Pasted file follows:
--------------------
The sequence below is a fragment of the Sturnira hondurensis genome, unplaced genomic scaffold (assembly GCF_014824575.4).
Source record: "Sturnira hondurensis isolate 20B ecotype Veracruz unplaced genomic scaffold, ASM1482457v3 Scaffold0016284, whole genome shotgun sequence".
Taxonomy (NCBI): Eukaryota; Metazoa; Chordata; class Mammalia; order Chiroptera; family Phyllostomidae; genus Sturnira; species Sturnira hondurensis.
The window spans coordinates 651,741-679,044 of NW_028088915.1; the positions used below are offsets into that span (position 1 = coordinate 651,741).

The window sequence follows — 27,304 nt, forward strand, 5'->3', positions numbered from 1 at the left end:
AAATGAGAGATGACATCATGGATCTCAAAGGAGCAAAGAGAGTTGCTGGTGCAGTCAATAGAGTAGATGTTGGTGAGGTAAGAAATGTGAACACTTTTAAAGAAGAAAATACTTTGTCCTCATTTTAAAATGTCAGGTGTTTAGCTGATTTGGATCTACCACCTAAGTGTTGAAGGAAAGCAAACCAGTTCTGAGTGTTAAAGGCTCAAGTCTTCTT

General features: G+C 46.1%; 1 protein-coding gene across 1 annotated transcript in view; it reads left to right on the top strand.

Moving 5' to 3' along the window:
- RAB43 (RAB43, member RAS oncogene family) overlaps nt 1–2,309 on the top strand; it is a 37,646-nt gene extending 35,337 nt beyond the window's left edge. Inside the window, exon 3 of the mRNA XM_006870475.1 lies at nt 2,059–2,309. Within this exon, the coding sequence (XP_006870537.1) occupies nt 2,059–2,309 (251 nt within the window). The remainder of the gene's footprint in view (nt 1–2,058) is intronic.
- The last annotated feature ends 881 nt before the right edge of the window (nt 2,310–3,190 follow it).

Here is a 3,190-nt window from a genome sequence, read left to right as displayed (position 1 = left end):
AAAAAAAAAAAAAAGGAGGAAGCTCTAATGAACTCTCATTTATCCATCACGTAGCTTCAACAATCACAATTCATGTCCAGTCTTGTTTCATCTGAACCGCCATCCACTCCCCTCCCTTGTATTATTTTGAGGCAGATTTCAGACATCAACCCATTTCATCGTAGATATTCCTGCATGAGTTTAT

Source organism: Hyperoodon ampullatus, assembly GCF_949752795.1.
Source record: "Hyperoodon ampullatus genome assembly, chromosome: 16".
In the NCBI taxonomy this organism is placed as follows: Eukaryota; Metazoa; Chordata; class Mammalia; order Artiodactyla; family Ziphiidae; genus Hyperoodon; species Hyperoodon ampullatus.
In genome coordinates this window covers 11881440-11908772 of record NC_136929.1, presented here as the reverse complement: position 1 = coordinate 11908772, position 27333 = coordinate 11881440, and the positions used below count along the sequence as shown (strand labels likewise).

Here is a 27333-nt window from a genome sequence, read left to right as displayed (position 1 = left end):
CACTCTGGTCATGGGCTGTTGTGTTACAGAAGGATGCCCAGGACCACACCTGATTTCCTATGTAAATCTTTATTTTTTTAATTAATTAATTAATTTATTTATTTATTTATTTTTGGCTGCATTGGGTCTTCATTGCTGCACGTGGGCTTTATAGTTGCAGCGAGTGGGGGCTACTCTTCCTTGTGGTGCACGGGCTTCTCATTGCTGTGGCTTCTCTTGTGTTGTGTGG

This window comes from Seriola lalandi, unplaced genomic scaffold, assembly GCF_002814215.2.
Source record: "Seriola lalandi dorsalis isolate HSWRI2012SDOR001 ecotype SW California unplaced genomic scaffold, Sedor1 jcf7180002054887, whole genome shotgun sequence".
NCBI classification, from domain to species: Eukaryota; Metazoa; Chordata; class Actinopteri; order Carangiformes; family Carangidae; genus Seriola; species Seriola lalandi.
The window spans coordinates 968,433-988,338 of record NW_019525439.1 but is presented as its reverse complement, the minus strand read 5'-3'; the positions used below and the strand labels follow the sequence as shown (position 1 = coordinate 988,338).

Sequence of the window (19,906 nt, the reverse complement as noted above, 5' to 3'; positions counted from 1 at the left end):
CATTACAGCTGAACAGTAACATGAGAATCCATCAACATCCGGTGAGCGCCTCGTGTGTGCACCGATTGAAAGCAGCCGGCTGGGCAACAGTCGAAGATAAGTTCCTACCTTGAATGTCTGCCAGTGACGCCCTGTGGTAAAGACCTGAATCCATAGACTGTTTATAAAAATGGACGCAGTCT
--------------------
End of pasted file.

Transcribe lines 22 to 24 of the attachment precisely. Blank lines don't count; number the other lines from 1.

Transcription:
The window spans coordinates 968,433-988,338 of record NW_019525439.1 but is presented as its reverse complement, the minus strand read 5'-3'; the positions used below and the strand labels follow the sequence as shown (position 1 = coordinate 988,338).

Sequence of the window (19,906 nt, the reverse complement as noted above, 5' to 3'; positions counted from 1 at the left end):
CATTACAGCTGAACAGTAACATGAGAATCCATCAACATCCGGTGAGCGCCTCGTGTGTGCACCGATTGAAAGCAGCCGGCTGGGCAACAGTCGAAGATAAGTTCCTACCTTGAATGTCTGCCAGTGACGCCCTGTGGTAAAGACCTGAATCCATAGACTGTTTATAAAAATGGACGCAGTCT